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Green-Eyed Guide featured on Fit Gurus — July 2015


Green-Eyed Guide articles are now featured on Fit Gurus! Here’s what we’ve been talking about lately.

When Energy Drinks Dress Up Like Workout Supplements

>>Part I: Pre- and During Exercise supplements

Energy drinks may have started as highly caffeinated soda wannabes, but now there are energy drinks that resemble herbal teas, some that resemble bottled water, and some that resemble workout supplements. The evolution of the energy drink market is like the transformation of the 5K (back in my day we just ran; there was no mud, glow sticks or colored dust involved). Yet for every sport, there are limitations, and caffeine is no different. Does caffeine belong in a pre-, during- or post-workout supplement?

>>Part II: Post-exercise supplements

Energy drinks are evolving, and many big name brands have come out protein-caffeine combinations that walk the line between energy drink and workout supplement. Caffeine may have a place in your daily routine, but does it belong in your workout supplement regimen? In Part I, we discussed the benefits and limitations of including caffeine in a pre- or during-workout supplement. In Part II, we evaluate the pros and cons of including caffeine in a post-workout supplement.

Don’t Play Favorites — Caffeine, Drop Sets, and the 5 Levels of Fatigu

When I tell people I wrote a book on energy drinks, they often ask, “What’s your favorite?” But picking a favorite energy drink is like choosing what shoes I’m going to wear: it depends on where I’m going, what I’m doing, my mood, and the rest of my outfit. The secret to finding the best energy drink for your body is just like choosing what exercise to do at the gym: it depends on your goals, schedule, fitness level, and what’s available in terms of space or equipment. (read it here –>)

Food Science and Traveling: 5 Convention/Expo Essentials

I don’t always travel for work, but when I do, I always have five essentials. These five items ensure I don’t get stuffed up, bloated, undernourished, or worse, hangry. When I don’t have room in my luggage, I know I can find these five essentials almost anywhere my travels take me. Better yet, I know I can take these five essentials anywhere because they don’t require refrigeration or cooking. (read it here –>)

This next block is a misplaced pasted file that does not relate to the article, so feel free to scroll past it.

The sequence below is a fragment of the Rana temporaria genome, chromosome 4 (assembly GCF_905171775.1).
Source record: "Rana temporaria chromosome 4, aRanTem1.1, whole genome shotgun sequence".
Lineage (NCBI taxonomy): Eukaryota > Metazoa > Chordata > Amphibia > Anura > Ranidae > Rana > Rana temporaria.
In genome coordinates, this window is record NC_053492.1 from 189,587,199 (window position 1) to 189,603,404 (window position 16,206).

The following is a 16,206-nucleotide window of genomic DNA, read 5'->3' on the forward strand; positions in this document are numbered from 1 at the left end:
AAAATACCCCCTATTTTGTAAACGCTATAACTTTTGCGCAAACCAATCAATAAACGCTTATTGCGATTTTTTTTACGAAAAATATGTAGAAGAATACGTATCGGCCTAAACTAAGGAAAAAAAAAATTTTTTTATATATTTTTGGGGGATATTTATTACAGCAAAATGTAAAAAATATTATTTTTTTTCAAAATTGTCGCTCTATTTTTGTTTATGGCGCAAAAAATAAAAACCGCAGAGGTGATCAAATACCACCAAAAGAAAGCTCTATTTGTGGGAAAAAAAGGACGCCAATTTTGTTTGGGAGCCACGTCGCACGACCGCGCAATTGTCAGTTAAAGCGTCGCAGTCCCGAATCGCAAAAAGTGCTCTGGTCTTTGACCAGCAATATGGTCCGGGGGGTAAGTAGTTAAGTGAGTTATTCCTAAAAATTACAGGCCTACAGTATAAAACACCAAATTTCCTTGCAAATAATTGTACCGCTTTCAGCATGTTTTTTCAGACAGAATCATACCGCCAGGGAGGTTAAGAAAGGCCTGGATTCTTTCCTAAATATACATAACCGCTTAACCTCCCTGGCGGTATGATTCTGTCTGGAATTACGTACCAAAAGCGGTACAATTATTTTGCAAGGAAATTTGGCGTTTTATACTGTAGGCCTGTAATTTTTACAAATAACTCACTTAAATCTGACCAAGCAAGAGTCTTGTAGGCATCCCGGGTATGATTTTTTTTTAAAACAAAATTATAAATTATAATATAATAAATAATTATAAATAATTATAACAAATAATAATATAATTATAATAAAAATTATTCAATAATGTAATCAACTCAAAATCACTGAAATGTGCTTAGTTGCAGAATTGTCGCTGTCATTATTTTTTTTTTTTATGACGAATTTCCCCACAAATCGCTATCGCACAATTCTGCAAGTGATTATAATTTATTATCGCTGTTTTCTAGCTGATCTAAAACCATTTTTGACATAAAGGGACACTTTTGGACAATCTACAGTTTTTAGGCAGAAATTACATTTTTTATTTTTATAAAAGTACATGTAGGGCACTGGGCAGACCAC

Thanks for your support! 

Learn how Guarana is different from coffee, and what panax ginseng has to do with the movie Speed or the book Flowers for Algernon. Learn which B-vitamin can damage your nerves if over-ingested, and how to use the 5 Levels of Fatigue to find the perfect energy drink for your own needs and lifestyle.
The Energy Drink Guide — your one-stop reference for the common energy drink ingredients: what they are, where they come from, what they (are supposed to) do, and how much is too much. (available through iTunes, Amazon, Barnes & Noble and more)

Show your support at Patreon (for as little as one buck!)

Visit/Like the Facebook Page

Follow @GreenEyedGuide on Twitter

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The Buzz About Caffeine – Food Insight TV


From Food Insight TV, this video reviews the basics of caffeine:

  • Natural sources of caffeine
  • Caffeine consumption breakdown (how much of the US pop consumes caffeine, how much comes from coffee vs tea vs other sources)
  • Why moderation is so important
  • Maximum dosage recognized as safe for adults

Additional Resources:

Caffeine: Facts, Usage, and Side Effects

Caffeine Informer reviews the sources and chemical structure of caffeine, in addition to a review of caffeine’s positive and negative effects

Caffeine Consumption in the USA

How many Americans consume caffeine on a daily basis, and where do they get this caffeine from? This study involving over 40,000 people breaks down consumption patterns by source and age.

Open Letter to Time Regarding Energy Drink Article in the “Answer Issue”

The Time “Answer Issue” article on energy drinks is missing three crucial statistics. Green-Eyed Guide discusses these missing statistics in a plea to Time magazine to reconsider the perspective.

Are You a Monster or a Rock Star: A Guide to Energy Drinks — How They Work, Why They Work, How to Use Them Safely